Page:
Before Major’s death in the story, he delivers an inspiring speech in which he calls for all the working animals to protest against the policy of underfeeding and overworking, against ill treatment, against exploitation of the animals’ productivity for the sake of Mr. Jones’ welfare, and against many other inhumane and callous injustices. Similarly, when Bouazizi set fire to himself in Tunisia in 2010, his self-immolation, due to exaggerated ill treatment, is a clear sign that all the Arab working classes must revolt against the dictators that govern them.
Bouazizi died, but his followers, like those of Old Major, have taken to the street in thousands in Tunisia, Egypt, Libya, Syria, and Yemen to demonstrate against pervasive corruption, abject poverty, government negligence, dictatorship and all other forms of oppression. Both Mohamed Bouaziz’s self-immolation and Old Major’s speech on Manor Farm instilled in the oppressed the charisma to reclaim their rights, to lead a dignified life, and to spark revolutions, one after another, until welfare and dignified livelihood are attained and secured for the rest of their lives.
Encouraged by their role models, Old Major and Bouazizi, both animals and ordinary Arab people respectively drove their tyrannical leaders and forced them to step down. Their tenacity has paid off when they have made their revolution a success at last. Like Mr. Jones, owner of Manor Farm, Tunisian Ben Ali fled as soon as he saw all Tunisians revolting against him. In emulation, Libyans killed their dictator, Gaddafi; Egyptians forced the tyrant Mubarak to step down.
Through their undaunted protests, Yemenis forced their leader Saleh to sign a power-transfer deal. In other words, people, the oppressed in particular, in the Arab world, like animals on Manor Farm, succeeded and went down history for their unprecedented revolutions. The “Tahrir Square” in Egypt where protesters and sheikhs deliver their speeches about success every Friday afternoon is similar to the barn where animals hold meetings about issues related to the farm. The goal of both meetings that of Egyptians and animals, is to keep track of the progress they have made so far, (Shaub).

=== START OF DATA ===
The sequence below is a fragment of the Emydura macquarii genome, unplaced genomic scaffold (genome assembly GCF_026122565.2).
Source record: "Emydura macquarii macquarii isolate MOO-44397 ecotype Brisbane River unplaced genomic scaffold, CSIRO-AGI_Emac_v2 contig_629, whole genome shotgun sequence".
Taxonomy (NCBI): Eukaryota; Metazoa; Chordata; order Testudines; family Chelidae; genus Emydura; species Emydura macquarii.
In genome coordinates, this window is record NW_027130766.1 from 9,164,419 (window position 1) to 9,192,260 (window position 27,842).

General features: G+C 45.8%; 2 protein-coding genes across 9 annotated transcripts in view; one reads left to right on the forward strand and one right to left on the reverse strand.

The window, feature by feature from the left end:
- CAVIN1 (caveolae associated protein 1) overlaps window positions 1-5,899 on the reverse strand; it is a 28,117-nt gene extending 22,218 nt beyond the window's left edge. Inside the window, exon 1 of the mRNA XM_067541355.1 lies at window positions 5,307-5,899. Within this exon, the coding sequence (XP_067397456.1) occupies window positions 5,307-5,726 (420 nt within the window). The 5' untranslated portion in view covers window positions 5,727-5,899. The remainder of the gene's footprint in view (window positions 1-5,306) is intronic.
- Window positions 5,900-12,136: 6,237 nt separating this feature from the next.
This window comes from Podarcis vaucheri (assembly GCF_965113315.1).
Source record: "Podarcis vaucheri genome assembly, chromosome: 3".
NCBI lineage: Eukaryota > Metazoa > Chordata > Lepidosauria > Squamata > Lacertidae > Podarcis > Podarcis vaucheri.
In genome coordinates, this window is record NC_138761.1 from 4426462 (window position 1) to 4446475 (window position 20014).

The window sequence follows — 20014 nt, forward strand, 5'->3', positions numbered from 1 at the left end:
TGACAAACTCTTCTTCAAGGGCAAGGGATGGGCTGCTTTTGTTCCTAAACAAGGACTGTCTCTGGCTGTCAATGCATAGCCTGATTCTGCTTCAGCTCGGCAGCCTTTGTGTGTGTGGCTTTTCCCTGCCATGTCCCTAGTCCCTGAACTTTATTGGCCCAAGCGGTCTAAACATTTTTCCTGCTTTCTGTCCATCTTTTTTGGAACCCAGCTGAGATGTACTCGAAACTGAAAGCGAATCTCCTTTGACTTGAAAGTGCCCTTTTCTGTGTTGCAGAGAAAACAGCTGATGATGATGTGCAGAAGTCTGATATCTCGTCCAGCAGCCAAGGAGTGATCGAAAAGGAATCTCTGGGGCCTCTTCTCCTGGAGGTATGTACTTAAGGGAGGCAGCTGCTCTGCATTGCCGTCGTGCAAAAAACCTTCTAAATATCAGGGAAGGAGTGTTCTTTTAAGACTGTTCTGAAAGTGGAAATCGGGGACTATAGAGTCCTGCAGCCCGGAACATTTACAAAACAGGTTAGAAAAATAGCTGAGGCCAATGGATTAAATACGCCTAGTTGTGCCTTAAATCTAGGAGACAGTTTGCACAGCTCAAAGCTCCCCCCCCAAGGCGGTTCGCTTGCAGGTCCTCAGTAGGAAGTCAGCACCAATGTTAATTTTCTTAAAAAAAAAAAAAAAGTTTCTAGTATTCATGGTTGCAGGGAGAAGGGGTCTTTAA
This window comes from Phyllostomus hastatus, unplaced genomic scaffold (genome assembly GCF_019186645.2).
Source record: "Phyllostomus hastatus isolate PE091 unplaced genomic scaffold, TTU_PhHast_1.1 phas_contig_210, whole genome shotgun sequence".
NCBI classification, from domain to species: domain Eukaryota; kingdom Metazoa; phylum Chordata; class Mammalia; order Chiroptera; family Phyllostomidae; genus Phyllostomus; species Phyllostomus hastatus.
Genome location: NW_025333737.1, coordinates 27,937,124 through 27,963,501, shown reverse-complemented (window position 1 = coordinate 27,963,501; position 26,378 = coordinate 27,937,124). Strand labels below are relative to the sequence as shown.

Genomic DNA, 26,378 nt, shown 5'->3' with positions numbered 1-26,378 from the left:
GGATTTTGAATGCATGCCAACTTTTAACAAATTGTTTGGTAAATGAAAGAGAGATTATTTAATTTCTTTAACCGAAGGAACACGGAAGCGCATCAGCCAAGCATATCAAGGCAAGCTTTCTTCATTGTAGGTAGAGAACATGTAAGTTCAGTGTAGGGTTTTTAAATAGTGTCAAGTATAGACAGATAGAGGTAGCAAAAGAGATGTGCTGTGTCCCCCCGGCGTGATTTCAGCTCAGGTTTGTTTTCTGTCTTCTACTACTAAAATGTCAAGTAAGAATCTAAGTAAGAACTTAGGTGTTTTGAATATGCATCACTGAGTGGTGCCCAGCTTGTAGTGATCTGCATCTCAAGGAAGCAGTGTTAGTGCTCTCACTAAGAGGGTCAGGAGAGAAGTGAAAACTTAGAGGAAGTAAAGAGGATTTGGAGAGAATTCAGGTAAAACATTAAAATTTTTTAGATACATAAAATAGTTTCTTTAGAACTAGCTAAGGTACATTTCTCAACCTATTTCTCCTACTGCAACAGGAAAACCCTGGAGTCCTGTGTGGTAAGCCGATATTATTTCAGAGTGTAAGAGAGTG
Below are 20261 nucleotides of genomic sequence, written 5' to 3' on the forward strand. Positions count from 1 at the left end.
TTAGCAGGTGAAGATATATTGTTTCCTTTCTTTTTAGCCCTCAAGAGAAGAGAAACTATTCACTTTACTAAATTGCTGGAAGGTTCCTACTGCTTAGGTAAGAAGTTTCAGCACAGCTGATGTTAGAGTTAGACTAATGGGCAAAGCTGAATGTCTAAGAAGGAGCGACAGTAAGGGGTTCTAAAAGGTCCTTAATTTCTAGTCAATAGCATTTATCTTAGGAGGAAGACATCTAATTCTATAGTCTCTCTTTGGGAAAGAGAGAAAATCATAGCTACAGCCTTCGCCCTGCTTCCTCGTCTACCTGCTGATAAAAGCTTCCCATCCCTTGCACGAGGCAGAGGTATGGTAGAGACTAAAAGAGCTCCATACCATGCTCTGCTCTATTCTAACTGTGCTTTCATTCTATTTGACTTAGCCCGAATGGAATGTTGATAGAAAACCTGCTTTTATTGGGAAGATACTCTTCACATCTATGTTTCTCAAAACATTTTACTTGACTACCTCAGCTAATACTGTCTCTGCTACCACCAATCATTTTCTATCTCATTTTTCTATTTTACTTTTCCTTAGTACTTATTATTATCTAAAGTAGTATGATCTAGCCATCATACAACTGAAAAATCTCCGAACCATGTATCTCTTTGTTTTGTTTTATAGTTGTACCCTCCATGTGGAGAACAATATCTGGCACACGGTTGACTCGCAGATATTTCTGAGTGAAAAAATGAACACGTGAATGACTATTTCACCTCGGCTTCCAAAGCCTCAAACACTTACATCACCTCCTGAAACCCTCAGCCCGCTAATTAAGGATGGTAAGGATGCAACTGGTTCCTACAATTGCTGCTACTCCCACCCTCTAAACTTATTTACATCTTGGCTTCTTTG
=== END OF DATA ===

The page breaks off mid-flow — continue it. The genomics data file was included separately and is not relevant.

Notwithstanding, some questions remain unanswered: Have the Arab uprisings led to the intended result, that of making the lives of the working classes across the Arab world better just as animals try to do the same on the farm? Have the Arab protesters unanimously agreed upon bringing peace to their home countries just as animals in the fairy tale have desperately tried to throughout the events of Animal Farm?
In spite of having one purpose in mind during the first days of the revolution, have the Arab parties competed for leadership in the same way as Napoleon and Snowball did when they set to build the windmill? Alternatively, oppositions have emerged, and some Arab protesters are fighting one another despite the aim of toppling dictators was once their common denominator. Pigs and other animals too fight one another, and some animals are even executed and banished. To parody the altered commandment towards the end of Animal Farm, it goes without saying that all Arabs, like animals, are equal, but some Arabs are more equal than others, (Dickey).
Referring to Animal Farmas a novel prophesying the Arab Spring, it doesn’t necessarily mean that Orwell meant the prophecy in question when he put pen to paper. Orwell’s Animal Farm simply prophesies any revolution, be it Arab or European. In other words, the novel is of all time. Orwell’s legacy doesn’t necessarily prophesy the Arab Spring, either. The bottom line is that readers of the novel and observers of the events of the Arab Spring will certainly come to the conclusion that Orwell wrote Animal Farm so brilliantly as though he had prophesied the current Arab revolutions, particularly that the two revolutions, “the Arab Spring” and the one fictionalized in the novel, have so much in common.
To Be Continued…
Orwell, George. Animal Farm. Animal Farm. London: Secker and Warburg, 17 August 1945.
Jimmy Wales, Larry Sanger. Wikipedia. 15 January 2001.
Dickey, Christopher. An Arab Spring Update of Orwell’s “Animal Farm”. Newsweek Magazine (2011): 1-2.